Thailand’s new government pushes culture as soft power, but not everyone’s buying


On Nov 1, the soft power committee suggested extending the annual Songkran celebrations from three days to to a whole month. - PHOTO: REUTERS

BANGKOK: From muay thai to mango sticky rice, Thailand’s cultural elements are being pitched by its leaders as soft power tools, but critics say this may not translate into having international influence.

“Soft power” became a buzzword in the political arena in late 2021 when Thai K-pop sensation Lisa Manobal, a member of Blackpink, released a smash-hit solo album.

Since then, politicians and policymakers have bandied the term around to laud any Thai person, product or event that has made headlines both locally and overseas.

The new Pheu Thai-led government has also moved quickly to promote its soft power policy, and the newly established National Soft Power Strategy Committee has proposed 5.1 billion baht (S$193 million) be set aside to fund initiatives in the entertainment, tourism, arts and publishing sectors.

It hopes that this drive will generate an estimated 4 trillion baht, create 20 million jobs in the country of about 70 million and raise household incomes.

On Nov 1, the soft power committee, led by deputy chairwoman Paetongtarn Shinawatra, suggested extending the annual Songkran celebrations and cultural events, usually held for three days in April, to a whole month to attract more tourists.

“We will not splash water only for three days, but for the whole month with events held nationwide,” said Ms Paetongtarn, who also leads the Pheu Thai Party. The extended festival is expected to bring in 35 billion baht.

While well-meaning, the government’s heavy focus on soft power initiatives that boost tourism, trade and investment is too narrow, said Assistant Professor Peera Charoenvattananukul from Thammasat University’s political science faculty.

“Promoting Songkran is a good attraction for tourists, but at the end of the day, it’s mainly for financial benefit. What does it do for Thailand’s international standing?”

It will take a lot more than just promoting its local and cultural assets to the world to gain influence and credibility in the geopolitical sphere, added Prof Peera, who specialises in foreign policy.

He cautioned against overemphasis on soft power or hard selling the concept: “It’s like those cold calls you get. I’ve never once bought anything from those callers.”

At its core, soft power is a country’s ability to influence the behaviour of others for its economic and geopolitical goals. It relies on attraction and persuasion rather than hard power or coercion, and is commonly carried out through cultural, political and ideological means.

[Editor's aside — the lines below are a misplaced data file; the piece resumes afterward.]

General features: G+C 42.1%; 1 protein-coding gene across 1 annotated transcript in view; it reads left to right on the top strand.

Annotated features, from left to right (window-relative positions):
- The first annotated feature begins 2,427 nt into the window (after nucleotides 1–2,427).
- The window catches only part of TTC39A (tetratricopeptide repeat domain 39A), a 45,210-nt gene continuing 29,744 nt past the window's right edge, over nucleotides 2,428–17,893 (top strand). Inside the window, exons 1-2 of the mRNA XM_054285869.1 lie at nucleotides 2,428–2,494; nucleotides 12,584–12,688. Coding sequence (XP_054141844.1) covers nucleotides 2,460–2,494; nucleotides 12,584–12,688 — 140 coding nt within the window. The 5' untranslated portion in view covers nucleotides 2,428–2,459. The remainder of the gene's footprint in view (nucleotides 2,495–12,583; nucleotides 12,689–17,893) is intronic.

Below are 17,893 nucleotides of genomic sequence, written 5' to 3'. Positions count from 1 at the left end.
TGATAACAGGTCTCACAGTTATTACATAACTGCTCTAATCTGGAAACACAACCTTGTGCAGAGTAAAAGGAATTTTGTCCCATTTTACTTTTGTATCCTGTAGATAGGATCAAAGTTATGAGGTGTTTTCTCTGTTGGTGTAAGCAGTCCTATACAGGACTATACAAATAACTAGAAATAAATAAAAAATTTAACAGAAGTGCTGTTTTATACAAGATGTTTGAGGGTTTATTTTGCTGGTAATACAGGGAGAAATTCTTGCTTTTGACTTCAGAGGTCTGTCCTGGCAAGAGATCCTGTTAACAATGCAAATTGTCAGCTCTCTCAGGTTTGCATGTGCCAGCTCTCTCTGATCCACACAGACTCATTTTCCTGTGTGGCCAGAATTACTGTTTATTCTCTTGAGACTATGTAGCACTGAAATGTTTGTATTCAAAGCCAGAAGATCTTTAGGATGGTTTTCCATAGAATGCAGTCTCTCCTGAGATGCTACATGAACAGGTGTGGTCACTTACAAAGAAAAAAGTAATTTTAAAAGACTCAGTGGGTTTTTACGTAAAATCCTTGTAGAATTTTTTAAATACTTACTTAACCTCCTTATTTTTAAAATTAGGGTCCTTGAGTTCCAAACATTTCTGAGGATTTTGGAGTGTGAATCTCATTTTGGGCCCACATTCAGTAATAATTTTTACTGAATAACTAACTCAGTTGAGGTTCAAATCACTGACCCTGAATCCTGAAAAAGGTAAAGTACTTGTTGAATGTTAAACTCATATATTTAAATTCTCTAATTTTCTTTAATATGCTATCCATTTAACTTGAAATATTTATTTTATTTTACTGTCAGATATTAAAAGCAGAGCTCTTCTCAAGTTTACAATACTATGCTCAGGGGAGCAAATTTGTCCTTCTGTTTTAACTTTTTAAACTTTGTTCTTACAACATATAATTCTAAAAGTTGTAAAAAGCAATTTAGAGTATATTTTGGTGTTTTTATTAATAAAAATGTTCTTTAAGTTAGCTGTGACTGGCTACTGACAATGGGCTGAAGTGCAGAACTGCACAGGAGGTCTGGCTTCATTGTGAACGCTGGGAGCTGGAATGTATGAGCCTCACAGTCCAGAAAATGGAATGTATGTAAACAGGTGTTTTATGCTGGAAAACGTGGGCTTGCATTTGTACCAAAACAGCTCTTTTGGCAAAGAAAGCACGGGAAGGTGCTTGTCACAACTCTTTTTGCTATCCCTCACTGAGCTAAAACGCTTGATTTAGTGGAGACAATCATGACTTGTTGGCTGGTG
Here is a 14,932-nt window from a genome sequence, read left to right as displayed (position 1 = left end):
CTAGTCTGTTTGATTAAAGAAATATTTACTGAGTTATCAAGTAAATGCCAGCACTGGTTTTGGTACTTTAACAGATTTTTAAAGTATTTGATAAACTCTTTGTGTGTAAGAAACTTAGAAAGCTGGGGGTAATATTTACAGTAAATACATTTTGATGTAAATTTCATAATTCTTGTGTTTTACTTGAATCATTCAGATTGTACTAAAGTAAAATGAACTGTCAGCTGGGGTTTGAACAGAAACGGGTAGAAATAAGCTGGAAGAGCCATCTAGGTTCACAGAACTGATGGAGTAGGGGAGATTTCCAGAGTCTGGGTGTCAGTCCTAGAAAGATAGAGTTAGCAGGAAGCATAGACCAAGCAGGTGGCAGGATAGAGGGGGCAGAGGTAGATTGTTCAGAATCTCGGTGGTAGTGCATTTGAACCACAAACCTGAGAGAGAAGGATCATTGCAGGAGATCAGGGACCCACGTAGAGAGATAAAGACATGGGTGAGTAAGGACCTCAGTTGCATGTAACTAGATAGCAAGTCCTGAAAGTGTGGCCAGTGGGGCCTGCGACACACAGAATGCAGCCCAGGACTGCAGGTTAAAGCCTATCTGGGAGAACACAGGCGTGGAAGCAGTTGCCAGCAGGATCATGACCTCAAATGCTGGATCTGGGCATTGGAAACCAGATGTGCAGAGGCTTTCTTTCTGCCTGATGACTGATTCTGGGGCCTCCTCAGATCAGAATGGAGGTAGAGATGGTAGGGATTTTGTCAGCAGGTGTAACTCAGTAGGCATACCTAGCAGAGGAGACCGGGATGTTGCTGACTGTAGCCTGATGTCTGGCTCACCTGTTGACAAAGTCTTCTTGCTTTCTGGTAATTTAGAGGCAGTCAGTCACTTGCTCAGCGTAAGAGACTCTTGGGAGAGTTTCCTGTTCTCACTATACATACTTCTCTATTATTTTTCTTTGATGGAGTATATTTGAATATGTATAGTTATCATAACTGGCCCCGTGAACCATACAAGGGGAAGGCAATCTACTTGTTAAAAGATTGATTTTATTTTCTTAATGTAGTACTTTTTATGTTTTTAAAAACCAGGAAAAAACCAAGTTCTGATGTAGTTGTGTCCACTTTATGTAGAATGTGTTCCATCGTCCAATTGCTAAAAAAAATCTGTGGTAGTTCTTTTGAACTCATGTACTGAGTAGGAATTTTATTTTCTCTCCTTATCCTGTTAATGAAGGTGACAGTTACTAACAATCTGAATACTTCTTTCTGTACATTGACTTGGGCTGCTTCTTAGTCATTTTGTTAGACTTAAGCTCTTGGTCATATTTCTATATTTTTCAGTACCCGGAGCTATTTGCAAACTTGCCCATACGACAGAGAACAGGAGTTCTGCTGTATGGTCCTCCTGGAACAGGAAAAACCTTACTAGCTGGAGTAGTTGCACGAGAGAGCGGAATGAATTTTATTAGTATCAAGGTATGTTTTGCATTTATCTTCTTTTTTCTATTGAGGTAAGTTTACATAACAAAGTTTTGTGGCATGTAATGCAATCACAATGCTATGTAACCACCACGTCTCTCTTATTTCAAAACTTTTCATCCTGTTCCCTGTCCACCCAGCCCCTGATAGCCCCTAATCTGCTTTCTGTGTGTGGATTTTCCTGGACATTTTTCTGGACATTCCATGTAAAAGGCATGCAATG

The term has been used too indiscriminately among Thai leaders, said Assistant Professor Ake Pattaratanakun, head of marketing at the Chulalongkorn Business School.

Historic temples, tom yum kung and Thai traditional dance are all well-known Thai assets, but the mere exporting and sale of Thai culture and products does not equal soft power, said Prof Ake, who sits on several government boards related to soft power promotion.

“It must influence others outside of Thailand, and not every asset can be that vehicle of influence,” he said.

Thailand is already renowned for its cuisine, festivals and beaches, and its capital Bangkok is one of the most-visited cities worldwide.

Despite the boost from tourism revenue, government leaders have said that its economy is in a “crisis”. Third-quarter growth was a lower-than-expected rate of 1.5 per cent year on year, blamed on weak exports and government spending.

Thailand is hoping to bank on soft power to achieve its current goals of reviving the economy, said Prof Ake.

Instead of solely targeting economic benefits, Prof Peera suggested that soft power initiatives elevate Thailand’s ideology: “What’s the message that Thailand wants to tell the world? What values do we want to convey to other countries?”

The country could, for example, get more involved in international aid or provide more scholarship opportunities for students in the region, he added.

Thailand could also actively promote Bangkok’s Pride month activities in June, which would signal Thailand’s openness and support for lesbian, gay, bisexual, transgender and queer (LGBTQ+) communities, said Prof Peera.

“In the region, Thailand is the closest to unlocking the law for LGBTQ+ rights. Doing so will make us matter, and will strengthen our soft power.”

Thailand has one of the most visible LGBTQ+ communities in Asia, and a draft law on marriage equality is scheduled for parliamentary debate in December.

If approved, Thailand will be the first country in South-east Asia to legalise same-sex marriage.

“If you want to achieve something in global politics, you have to build these pro-Thai sentiments... (for) a better profile in the international arena,” Prof Peera said, adding that the soft power of countries like the United States and South Korea has taken years to build.

“It will take time to build up soft power. But we have just been through democratic elections, and are no longer under a junta government. So that’s one step towards improving our influence.” - The Straits Times/ANN

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